We sell our meat in bulk: you buy a whole animal, half an animal (a "side of beef"), or a quarter of an animal. When we have buyers for an entire animal*, we ask each buyer to make arrangements with one of the processors who are approved by our Animal Welfare certifying agency (A Greener World, AGW). The arrangements consist of selecting which cuts of meat you want for your portion of the animal, how you want them packed (paper or vacuum wrap), and how you want to pay the processor for this work. Then, we take the animal to that processor, who is responsible for the next steps.
*We use the term "animal" instead of "cow" because cows are usually older with tougher meat: what you want and what we provide are "steers" and "heifers", which are younger and tastier. The type of animal is Bos taurus and Wikipedia has a very nice discussion of the problem with the word "cow" as the singular for the plural term "cattle".

What happens next? The animal is treated gently until it is time for slaughter, which is carried out humanely. This is an important point that the Animal Welfare certifying agency checks when it does its regular inspections of the processing plant. Then, the head, skin, feet, and entrails are removed and the remaining carcass is weighed. This is the "hanging weight" on which your costs are determined. The advantage to you of using this measure for pricing is that you do not have to pay for things that do not contribute to your meat. The hanging weight is roughly two-thirds of the live weight. The carcass is then "aged" in a cool room for up to three weeks to develop tenderness and flavor. Then, the meat is cut to your specifications, wrapped, and delivered as arranged.

How about special cuts? Different peoples value different parts of the animal. Some cultures value the cheeks, some the tongue, some the stomach, and so forth. Other cultures simply cannot stand these same parts of the animal. Lots of people like the liver and/or soup bones. The processor will be happy to work with you on your animal. If you have an interest in parts of the animal that our other customers probably do not want, please let us know and we will try to arrange for a friendly donation of parts that otherwise would go to waste.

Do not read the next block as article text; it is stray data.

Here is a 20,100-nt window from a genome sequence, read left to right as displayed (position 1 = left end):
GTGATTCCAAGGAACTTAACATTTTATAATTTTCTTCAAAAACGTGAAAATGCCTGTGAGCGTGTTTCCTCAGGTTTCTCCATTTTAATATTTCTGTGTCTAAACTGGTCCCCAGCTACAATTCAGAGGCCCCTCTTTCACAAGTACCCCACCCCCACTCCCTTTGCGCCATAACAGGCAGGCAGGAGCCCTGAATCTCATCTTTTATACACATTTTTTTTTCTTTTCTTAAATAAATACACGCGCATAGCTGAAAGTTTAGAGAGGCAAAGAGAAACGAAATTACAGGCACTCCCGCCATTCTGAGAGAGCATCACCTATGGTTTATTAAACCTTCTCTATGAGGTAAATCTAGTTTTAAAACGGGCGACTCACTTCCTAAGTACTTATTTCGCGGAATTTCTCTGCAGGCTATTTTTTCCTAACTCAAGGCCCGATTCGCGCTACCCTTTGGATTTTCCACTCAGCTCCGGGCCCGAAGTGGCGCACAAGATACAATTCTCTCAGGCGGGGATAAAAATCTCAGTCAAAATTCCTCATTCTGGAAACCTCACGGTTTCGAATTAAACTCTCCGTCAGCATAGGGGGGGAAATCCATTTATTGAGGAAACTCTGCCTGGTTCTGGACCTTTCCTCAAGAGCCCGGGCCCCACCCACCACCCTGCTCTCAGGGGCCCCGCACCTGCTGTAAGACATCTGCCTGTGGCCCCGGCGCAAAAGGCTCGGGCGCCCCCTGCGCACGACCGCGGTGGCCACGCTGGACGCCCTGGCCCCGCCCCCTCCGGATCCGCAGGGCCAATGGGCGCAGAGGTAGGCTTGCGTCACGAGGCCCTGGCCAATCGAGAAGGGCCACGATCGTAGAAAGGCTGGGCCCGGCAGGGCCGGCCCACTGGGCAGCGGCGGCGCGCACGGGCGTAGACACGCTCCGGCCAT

How about the quarter-animal portion? Who gets the front and who gets the back? This is important because most people want the steaks that come from the back half of the animal. If you buy a whole side (half an animal), you get all these. If you want only a quarter, we will negotiate on your behalf with whomever bought the other quarter on that side so everyone gets a fair share of what she or he wants.

How Much Does the Meat Cost?

The average price varies with how much you buy and is about $10-11 per lb of packaged meat*. This includes ground beef, which usually is about half of the meat from the animal, as well as all the steaks, roasts, and other cuts that you select. The figure $10-11/lb is what you use to compare with retail prices in stores. But, there is another figure based on "hanging weight" that looks like it's less but is not the same figure. Hang on to your hat...

Here is the brief version; the more exact version follows below. When cattle are slaughtered, they are weighed after removing the skin, head, legs, and entrails. This weight is called the "hanging weight" and is the national standard for pricing beef. The "hanging weight" is about 2/3 of the live weight of the animal before slaughter. While the meat is aged for one to three weeks in a cooler in preparation for cutting of the actual portions you receive, it loses water and another about 1/3 of its weight. The end result is the "packaged weight". As described below, a live animal weighing 1,100 lb typically yields a "hanging weight" of about 700 lb and a "packaged weight" of about 450 lb. So you would paying exactly the same amount for 450 lb "packaged weight" at $10/lb (neglecting processing fees), 700 lb "hanging weight" at about $6.50, and 1,100 lb "live weight" at about $4/lb.

The U.S. Department of Agriculture promotes transparency in the marketplace by publishing periodic reports on a wide variety of agricultural goods including a one-page report on grassfed beef. You can see the latest report here. The report for April 26, 2019, is here.